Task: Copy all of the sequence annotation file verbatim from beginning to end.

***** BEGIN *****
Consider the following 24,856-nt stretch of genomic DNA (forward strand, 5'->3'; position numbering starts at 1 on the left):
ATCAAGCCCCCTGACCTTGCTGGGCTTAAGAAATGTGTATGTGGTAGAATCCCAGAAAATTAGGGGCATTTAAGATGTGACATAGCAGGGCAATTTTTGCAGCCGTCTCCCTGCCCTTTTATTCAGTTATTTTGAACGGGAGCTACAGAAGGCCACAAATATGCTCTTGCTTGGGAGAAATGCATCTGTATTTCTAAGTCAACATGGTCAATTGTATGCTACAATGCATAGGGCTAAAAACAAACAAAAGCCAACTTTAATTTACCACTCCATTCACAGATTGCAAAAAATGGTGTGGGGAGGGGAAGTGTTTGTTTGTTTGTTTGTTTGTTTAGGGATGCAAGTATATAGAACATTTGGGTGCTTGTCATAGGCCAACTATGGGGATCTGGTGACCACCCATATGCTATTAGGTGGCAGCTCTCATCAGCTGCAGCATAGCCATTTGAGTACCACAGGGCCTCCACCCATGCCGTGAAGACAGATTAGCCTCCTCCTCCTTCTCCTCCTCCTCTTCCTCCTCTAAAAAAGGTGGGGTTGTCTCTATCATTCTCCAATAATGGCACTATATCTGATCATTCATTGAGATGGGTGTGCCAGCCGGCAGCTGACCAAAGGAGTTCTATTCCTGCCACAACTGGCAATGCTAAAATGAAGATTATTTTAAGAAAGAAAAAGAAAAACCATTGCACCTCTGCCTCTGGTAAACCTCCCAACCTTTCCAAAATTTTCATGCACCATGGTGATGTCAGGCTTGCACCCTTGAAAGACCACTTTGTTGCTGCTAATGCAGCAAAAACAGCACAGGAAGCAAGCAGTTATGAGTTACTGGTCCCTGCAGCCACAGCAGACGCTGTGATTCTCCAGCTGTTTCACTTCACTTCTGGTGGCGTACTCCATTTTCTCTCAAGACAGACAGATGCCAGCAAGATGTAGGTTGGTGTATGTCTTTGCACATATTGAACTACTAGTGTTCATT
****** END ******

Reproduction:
Consider the following 24,856-nt stretch of genomic DNA (forward strand, 5'->3'; position numbering starts at 1 on the left):
ATCAAGCCCCCTGACCTTGCTGGGCTTAAGAAATGTGTATGTGGTAGAATCCCAGAAAATTAGGGGCATTTAAGATGTGACATAGCAGGGCAATTTTTGCAGCCGTCTCCCTGCCCTTTTATTCAGTTATTTTGAACGGGAGCTACAGAAGGCCACAAATATGCTCTTGCTTGGGAGAAATGCATCTGTATTTCTAAGTCAACATGGTCAATTGTATGCTACAATGCATAGGGCTAAAAACAAACAAAAGCCAACTTTAATTTACCACTCCATTCACAGATTGCAAAAAATGGTGTGGGGAGGGGAAGTGTTTGTTTGTTTGTTTGTTTGTTTAGGGATGCAAGTATATAGAACATTTGGGTGCTTGTCATAGGCCAACTATGGGGATCTGGTGACCACCCATATGCTATTAGGTGGCAGCTCTCATCAGCTGCAGCATAGCCATTTGAGTACCACAGGGCCTCCACCCATGCCGTGAAGACAGATTAGCCTCCTCCTCCTTCTCCTCCTCCTCTTCCTCCTCTAAAAAAGGTGGGGTTGTCTCTATCATTCTCCAATAATGGCACTATATCTGATCATTCATTGAGATGGGTGTGCCAGCCGGCAGCTGACCAAAGGAGTTCTATTCCTGCCACAACTGGCAATGCTAAAATGAAGATTATTTTAAGAAAGAAAAAGAAAAACCATTGCACCTCTGCCTCTGGTAAACCTCCCAACCTTTCCAAAATTTTCATGCACCATGGTGATGTCAGGCTTGCACCCTTGAAAGACCACTTTGTTGCTGCTAATGCAGCAAAAACAGCACAGGAAGCAAGCAGTTATGAGTTACTGGTCCCTGCAGCCACAGCAGACGCTGTGATTCTCCAGCTGTTTCACTTCACTTCTGGTGGCGTACTCCATTTTCTCTCAAGACAGACAGATGCCAGCAAGATGTAGGTTGGTGTATGTCTTTGCACATATTGAACTACTAGTGTTCATT